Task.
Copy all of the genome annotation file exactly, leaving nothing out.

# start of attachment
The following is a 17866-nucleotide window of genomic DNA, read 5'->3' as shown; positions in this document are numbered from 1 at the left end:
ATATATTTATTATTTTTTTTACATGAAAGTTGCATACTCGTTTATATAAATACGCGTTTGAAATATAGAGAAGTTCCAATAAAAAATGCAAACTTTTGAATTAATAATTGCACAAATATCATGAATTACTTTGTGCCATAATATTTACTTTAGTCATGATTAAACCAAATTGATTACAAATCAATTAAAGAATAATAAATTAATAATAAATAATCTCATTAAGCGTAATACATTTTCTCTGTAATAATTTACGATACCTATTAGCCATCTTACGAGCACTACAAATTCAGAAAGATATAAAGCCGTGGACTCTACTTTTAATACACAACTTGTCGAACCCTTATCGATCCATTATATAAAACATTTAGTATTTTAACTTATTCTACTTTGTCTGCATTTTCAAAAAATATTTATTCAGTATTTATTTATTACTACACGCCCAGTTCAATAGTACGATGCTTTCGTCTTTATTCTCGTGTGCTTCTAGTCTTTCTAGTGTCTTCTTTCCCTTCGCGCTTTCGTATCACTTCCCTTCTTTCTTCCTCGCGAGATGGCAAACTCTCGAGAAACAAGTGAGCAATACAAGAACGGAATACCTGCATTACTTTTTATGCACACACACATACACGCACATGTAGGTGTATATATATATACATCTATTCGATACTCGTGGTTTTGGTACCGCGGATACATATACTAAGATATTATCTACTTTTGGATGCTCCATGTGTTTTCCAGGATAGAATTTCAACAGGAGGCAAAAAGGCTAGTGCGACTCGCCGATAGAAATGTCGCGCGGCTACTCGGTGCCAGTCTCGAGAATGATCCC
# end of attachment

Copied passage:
The following is a 17866-nucleotide window of genomic DNA, read 5'->3' as shown; positions in this document are numbered from 1 at the left end:
ATATATTTATTATTTTTTTTACATGAAAGTTGCATACTCGTTTATATAAATACGCGTTTGAAATATAGAGAAGTTCCAATAAAAAATGCAAACTTTTGAATTAATAATTGCACAAATATCATGAATTACTTTGTGCCATAATATTTACTTTAGTCATGATTAAACCAAATTGATTACAAATCAATTAAAGAATAATAAATTAATAATAAATAATCTCATTAAGCGTAATACATTTTCTCTGTAATAATTTACGATACCTATTAGCCATCTTACGAGCACTACAAATTCAGAAAGATATAAAGCCGTGGACTCTACTTTTAATACACAACTTGTCGAACCCTTATCGATCCATTATATAAAACATTTAGTATTTTAACTTATTCTACTTTGTCTGCATTTTCAAAAAATATTTATTCAGTATTTATTTATTACTACACGCCCAGTTCAATAGTACGATGCTTTCGTCTTTATTCTCGTGTGCTTCTAGTCTTTCTAGTGTCTTCTTTCCCTTCGCGCTTTCGTATCACTTCCCTTCTTTCTTCCTCGCGAGATGGCAAACTCTCGAGAAACAAGTGAGCAATACAAGAACGGAATACCTGCATTACTTTTTATGCACACACACATACACGCACATGTAGGTGTATATATATATACATCTATTCGATACTCGTGGTTTTGGTACCGCGGATACATATACTAAGATATTATCTACTTTTGGATGCTCCATGTGTTTTCCAGGATAGAATTTCAACAGGAGGCAAAAAGGCTAGTGCGACTCGCCGATAGAAATGTCGCGCGGCTACTCGGTGCCAGTCTCGAGAATGATCCC